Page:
Boredom occurs when you fail to make the other person interesting.
Of all the communication skills workshops I give, my favorite focuses on How To Talk To Anyone.
I again offered this workshop last week and I began by asking the participants, “Who do you enjoy talking with?” Folks quickly responded with some version of, “I enjoy talking with interesting people.”
When I asked what makes someone “interesting” they offered a variety of answers including: well-traveled, educated, athletic, musical, artistic, etc. I pointed out that while those traits and abilities have the potential for making someone interesting, I’ve met MANY well-educated, traveled, talented people who I found boring and/or obnoxious. They simply laughed – in agreement.
Sure, we all enjoy talking with people whose life experiences are different from our own BUT what really makes someone interesting – for all the right reasons?
Here’s what makes someone interesting to me –
confidence + healthy self-esteem + competency + a keen interest in the “other”
A confidently competent person is of little value if they are not genuinely interested in the person(s) they are dealing with.
Simply put, an interesting person knows how to make the other person feel recognized and valued.
When I asked the participants if they considered their own self to be “interesting” most said “NO” or at best only half-heartedly thought they were interesting.
Jacob said he thought he wasn’t “enough” and so wasn’t interesting. He admitted no one has ever directly accused him of being boring or of not being “enough” BUT he knows that he’s not enough.
So, true confession, there was a time when I thought I was boring and not enough. I was heading off to college and didn’t know what to do in order to stop “being” boring. Before I walked through the campus gates of Fordham University, I decided to be bold in reaching out to people who scared me.
Who scared me? The people who scared me were the people who I thought were living life.
I joined the college radio station (WFUV) and I interviewed all sorts of writers and artistic types hoping they’d give me some glimpse into what it was like to live an interesting life. The most interesting of these people was famed diarist Anais Nin.
With my trusty tape recorder in hand, I went to her Greenwich Village apartment to interview her. I remember how gracious she was when she waved me into her living room. She served tea and then, just as I had set up the recorder, she abruptly said, “Wait!”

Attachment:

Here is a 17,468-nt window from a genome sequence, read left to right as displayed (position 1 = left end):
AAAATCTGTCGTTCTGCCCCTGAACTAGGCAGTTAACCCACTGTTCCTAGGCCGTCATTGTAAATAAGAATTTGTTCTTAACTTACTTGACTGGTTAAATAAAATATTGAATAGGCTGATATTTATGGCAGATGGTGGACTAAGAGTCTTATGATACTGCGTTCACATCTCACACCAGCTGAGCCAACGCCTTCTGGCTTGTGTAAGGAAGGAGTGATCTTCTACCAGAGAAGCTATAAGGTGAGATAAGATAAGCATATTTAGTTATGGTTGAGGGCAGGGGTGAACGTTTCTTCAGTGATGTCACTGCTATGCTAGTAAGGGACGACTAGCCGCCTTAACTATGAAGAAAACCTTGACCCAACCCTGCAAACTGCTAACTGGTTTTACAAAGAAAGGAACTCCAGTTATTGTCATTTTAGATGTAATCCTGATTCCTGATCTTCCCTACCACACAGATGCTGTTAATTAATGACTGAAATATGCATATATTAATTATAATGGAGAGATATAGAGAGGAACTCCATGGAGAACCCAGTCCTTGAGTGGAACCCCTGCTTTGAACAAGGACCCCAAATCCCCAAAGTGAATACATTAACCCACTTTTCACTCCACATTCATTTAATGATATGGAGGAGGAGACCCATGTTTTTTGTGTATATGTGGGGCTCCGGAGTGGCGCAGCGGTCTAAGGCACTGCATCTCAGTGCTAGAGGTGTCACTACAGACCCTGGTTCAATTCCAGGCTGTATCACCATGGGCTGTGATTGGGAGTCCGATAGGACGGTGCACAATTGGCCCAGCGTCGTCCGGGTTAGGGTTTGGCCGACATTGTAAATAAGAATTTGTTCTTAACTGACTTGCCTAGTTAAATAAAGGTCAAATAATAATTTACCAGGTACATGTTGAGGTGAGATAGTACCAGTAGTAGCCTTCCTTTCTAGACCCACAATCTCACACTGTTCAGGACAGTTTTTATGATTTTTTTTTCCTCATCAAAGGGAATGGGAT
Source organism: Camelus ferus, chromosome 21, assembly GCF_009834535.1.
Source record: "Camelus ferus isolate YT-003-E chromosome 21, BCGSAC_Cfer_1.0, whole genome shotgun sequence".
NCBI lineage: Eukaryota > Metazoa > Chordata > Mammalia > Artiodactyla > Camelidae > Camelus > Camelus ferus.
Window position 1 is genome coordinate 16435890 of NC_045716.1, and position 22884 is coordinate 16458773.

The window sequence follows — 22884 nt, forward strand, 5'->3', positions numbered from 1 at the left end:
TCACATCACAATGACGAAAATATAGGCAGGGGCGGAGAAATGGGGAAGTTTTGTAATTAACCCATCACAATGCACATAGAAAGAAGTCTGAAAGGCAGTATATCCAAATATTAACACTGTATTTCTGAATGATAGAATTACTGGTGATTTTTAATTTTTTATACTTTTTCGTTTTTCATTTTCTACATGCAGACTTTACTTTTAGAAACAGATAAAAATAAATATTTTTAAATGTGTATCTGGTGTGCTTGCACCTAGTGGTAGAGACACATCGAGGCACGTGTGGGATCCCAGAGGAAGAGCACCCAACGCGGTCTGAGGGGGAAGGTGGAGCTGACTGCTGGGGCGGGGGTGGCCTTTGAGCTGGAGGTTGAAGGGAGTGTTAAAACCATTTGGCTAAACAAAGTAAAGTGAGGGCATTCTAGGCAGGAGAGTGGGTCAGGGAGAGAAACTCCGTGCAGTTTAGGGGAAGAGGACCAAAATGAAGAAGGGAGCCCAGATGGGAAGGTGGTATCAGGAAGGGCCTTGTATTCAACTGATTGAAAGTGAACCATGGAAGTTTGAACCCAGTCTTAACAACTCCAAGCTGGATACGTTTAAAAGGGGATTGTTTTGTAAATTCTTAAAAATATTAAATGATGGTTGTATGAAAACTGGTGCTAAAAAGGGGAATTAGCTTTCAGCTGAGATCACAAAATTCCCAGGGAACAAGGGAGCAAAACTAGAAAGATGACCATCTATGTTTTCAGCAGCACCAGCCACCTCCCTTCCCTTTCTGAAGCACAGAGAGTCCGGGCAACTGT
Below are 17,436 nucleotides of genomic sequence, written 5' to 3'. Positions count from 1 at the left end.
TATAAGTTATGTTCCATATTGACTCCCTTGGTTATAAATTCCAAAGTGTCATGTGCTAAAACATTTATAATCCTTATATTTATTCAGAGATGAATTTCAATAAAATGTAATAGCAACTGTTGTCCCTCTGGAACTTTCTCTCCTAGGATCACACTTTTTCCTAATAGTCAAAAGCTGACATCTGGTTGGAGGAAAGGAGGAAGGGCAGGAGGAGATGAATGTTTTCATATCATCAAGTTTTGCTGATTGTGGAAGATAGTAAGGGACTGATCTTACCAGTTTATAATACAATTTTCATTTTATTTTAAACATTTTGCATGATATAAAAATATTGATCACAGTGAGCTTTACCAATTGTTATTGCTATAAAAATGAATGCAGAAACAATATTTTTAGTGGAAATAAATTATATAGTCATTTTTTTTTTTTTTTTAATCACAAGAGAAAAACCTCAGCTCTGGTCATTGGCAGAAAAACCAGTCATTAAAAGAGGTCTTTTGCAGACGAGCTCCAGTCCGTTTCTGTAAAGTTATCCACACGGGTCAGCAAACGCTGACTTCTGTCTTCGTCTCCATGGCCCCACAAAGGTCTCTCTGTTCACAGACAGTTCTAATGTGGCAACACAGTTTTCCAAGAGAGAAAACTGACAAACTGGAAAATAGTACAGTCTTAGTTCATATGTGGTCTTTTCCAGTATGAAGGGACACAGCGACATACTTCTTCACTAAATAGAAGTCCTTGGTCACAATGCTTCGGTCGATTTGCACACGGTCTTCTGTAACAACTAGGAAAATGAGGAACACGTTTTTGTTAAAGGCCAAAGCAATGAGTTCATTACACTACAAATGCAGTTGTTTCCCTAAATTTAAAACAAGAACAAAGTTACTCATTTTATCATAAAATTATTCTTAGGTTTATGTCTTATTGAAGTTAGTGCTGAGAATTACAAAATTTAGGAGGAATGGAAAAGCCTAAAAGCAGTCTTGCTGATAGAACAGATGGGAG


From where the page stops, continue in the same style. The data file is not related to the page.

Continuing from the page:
She stood up, went over to phone jack and unplugged the phone. She smiled and said, “I don’t want anyone to disturb us.”
I was thrilled.
I was honored.
I was humbled.
I was totally under her spell because I felt recognized.
I didn’t feel boring. I felt enough.
And all these years later, I still cherish that memory.
Here’s the thing – was Anais interesting because she was a bi-coastal bigamist who had also been lovers with the great Henry Miller? Sure.
And was Anais interesting because she made me feel “enough”? Absolutely!
Anais gave me the gift that all interesting people give – she gave me her attention.
The origin of “attention” is in the Latin word “attendere” – to reach toward. And that is what all interesting people do – they reach toward the other person by sharing stories and insights and knowledge and inviting them to do the same.
The truth of the truth is –
you can’t talk to anyone unless you’re willing to be interesting –
which simply means until you are willing to be interested in the other person.
Trust me – being interested in the other person will make you a “more than enough” person!
Do you struggle with not feeling “enough”?
Do you want to own the confidence that will allow you
to engage others without crippling self-consciousness?
To explore how one-on-one communication skills coaching can help you present you with enhanced confidence,
please contact me